R’ Yisrael Salanter z”l (1810-1883; founder of the Mussar movement) writes: When it comes to the steps that man takes to fulfill his physical needs–making money, attaining honor, etc.–the first cause (at least to man’s eyes, though really everything comes from the true “First Cause”) is a desire for that thing. From there flow intermediate causes, which lead to other intermediate causes, until, eventually, man’s desire is realized. Or, the first cause (again, to man’s eyes) may be pressure or persuasion applied by another person, followed by other causes, as above.

R’ Salanter continues: What is the “first cause” that leads man to examine his deeds and to focus on mussar during the month of Elul (or all year long)? There is no natural desire for this, unlike the desire for physical things! Our Sages were worried by this question. Therefore, based on a Midrash, they established the blowing of the shofar during Elul. That is the “first cause” meant to awaken a person from his slumber and from his busy routine to inspect his deeds, as the verse says (Amos 3:6): “Is the shofar ever sounded in a city and the people do not tremble?” (Ohr Yisrael no.7)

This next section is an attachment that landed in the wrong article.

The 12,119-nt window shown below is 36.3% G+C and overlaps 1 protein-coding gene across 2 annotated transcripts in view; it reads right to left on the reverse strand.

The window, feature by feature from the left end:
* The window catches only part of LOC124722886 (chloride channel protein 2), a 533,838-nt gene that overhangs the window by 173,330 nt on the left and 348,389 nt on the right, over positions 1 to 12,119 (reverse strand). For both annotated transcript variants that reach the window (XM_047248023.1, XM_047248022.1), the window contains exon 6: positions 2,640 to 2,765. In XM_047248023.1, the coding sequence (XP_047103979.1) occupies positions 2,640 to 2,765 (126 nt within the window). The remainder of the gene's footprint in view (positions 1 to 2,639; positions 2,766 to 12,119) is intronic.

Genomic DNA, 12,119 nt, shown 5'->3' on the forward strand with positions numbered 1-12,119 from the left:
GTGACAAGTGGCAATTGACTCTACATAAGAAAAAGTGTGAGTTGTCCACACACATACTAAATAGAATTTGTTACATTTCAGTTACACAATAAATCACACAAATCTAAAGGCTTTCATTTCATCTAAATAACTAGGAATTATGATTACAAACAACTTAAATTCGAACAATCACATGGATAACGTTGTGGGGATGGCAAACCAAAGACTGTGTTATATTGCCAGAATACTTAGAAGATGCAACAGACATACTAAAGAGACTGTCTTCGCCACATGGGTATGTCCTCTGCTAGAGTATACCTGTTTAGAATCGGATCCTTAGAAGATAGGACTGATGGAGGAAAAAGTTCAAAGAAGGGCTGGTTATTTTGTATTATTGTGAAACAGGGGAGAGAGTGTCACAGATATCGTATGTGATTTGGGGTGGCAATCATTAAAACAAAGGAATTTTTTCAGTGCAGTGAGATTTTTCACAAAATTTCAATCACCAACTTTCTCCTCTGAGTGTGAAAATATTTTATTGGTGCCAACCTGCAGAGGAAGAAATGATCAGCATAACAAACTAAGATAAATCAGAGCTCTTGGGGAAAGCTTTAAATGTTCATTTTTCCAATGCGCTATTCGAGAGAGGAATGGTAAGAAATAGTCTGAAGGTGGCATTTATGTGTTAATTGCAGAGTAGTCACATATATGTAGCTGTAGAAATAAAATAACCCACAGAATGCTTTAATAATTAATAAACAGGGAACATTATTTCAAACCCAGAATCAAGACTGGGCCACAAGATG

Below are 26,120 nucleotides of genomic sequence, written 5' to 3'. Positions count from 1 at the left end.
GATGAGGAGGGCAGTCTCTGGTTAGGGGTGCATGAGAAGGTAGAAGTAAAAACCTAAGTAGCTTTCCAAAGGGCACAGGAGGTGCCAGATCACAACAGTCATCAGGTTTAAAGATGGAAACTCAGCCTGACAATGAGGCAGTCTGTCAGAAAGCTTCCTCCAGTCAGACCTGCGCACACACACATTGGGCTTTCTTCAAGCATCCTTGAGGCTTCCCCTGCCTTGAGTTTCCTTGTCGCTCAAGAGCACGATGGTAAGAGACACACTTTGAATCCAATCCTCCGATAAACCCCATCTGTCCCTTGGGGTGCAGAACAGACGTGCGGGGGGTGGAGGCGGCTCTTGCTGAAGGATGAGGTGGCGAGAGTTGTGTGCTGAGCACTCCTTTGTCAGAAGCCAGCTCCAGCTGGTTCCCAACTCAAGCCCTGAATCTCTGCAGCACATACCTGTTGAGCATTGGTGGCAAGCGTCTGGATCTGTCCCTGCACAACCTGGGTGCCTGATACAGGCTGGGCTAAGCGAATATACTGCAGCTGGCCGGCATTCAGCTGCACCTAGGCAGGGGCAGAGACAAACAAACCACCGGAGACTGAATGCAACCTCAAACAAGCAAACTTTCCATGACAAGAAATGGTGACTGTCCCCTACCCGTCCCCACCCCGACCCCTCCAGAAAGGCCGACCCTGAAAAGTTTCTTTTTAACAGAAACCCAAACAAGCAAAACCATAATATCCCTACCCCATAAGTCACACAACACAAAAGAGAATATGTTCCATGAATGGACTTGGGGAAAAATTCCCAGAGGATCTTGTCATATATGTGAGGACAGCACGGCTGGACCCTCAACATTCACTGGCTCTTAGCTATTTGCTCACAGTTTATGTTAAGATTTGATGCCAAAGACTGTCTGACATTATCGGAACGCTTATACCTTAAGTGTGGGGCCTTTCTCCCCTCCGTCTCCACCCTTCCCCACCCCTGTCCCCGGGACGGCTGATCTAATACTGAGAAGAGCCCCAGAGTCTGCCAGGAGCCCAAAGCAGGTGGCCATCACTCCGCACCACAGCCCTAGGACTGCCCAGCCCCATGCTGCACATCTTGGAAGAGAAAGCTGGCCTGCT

R’ Meir Chodosh z”l (Mashgiach Ruchani in several Israeli yeshivot; 1898-1989) elaborates: R’ Yisrael Salanter is teaching that everything is acquired in its own unique way. And, there is a prerequisite to finding that way, which is the desire to acquire that thing.

When the “thing” to be acquired is Yir’at Shamayim / fear or awe of G-d, there is no natural desire to acquire it. The road is long, and man is mired in his routine, which causes his heart to move farther and farther away from desiring Yir’at Shamayim. The walls between man and his Creator are high, and on every occasion when a person becomes aware of his obligation in this world (which is to attain closeness to Hashem), it seems distant and unattainable. Also, man has an unlimited number of excuses to justify himself. And, he has nothing to build on, because even the Yir’at Shamayim that he acquired in his youth becomes routine.

These concerns should be on a person’s mind all year long as they affect his Divine service, but even more so in Elul, when a person prepares to stand in judgment before his Creator. (Meir Netivot: Mo’adim p.27)